Volume of Short Stories: Ship Fever by Andrea Barrett Last year I read Servants of the Map and was so impressed. Barrett manages to create vistas rather than views and lineages rather than one dimensional lifetimes. Her languge is poetic and her depth of scientific knowledge is stunning. Two years ago I read a collection of lost thrillers by Louisa May Alcott that were captivating. This is another category I wouldn't normally choose and yet it's been very rewarding reading these.
Western: Utah Blaine by Louis L'Amour I decided if I was indeed going to read a western I should try the king of western authors. This title grabbed me because I grew up in Utah. The book isn't about the state - Utah is the name of the main character.

Face Down Beneath the Eleanor Cross (#4 in the series)

by Kathy Lynn Emerson (read May 2006)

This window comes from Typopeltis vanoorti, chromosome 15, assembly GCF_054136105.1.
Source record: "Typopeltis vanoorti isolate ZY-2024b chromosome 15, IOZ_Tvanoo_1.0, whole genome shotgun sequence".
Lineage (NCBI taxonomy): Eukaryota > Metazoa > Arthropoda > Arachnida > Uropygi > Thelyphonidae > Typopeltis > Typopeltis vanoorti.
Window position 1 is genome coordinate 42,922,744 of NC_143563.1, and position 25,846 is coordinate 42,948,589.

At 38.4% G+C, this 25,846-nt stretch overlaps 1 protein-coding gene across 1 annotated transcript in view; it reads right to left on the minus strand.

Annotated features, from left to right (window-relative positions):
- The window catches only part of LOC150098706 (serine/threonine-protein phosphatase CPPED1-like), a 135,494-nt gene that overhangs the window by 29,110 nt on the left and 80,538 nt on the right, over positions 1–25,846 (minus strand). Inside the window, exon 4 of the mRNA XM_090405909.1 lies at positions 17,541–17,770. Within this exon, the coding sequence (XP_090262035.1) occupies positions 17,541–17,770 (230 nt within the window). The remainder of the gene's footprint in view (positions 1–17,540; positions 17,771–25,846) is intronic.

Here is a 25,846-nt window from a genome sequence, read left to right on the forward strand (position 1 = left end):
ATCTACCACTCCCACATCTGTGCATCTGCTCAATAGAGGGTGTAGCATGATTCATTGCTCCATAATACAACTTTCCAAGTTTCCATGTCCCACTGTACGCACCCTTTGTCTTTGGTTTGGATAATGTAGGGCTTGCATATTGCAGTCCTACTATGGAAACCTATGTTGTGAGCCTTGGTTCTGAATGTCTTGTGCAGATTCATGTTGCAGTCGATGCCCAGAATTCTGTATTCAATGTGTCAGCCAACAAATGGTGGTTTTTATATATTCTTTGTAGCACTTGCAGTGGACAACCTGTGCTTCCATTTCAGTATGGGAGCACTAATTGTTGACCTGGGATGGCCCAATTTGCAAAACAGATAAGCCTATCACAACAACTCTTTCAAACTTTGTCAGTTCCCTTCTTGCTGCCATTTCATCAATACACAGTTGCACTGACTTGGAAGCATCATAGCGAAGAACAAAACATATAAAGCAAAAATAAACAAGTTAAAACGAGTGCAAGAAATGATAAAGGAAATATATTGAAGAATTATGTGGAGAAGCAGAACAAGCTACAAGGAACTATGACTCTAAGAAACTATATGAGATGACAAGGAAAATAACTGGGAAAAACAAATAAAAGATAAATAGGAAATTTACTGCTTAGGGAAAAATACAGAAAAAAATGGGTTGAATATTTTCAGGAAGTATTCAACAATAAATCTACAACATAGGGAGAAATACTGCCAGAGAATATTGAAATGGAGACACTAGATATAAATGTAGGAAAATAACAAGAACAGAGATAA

Some interesting twists and turns in this installment. Lady Susanna Appleton must defend herself agains charges of murder. To escape being burned at the stake, she interviews 3 of her husband's mistresses in search of clues to the identity of the real murderer. Emerson brings a real sense of the Elizabethian time period in addition to providing a satisfying mystery.

Monday, May 22, 2006

The Birth of Venus

by Sarah Dunant (read May 2006)
Interesting historical fiction. After reading the first chapter I was full of questions I wanted answered. I enjoyed Dunant's writing well enough that I would like to try another one of her books. According to the jacket she has written a few mysteries.

The story takes place during the late 1400's in Florence, Italy when the Medici family is basically in control of the city. When Leonardo da Medici dies, a Catholic Dominican friar, Savonarola, becomes the powerful force in Florence. The protagonist, Alessandra, is caught between the Medici state with its love of luxury, learning, and dazzling art and the hellfire preaching and increasing violence of Savonarola's suppression.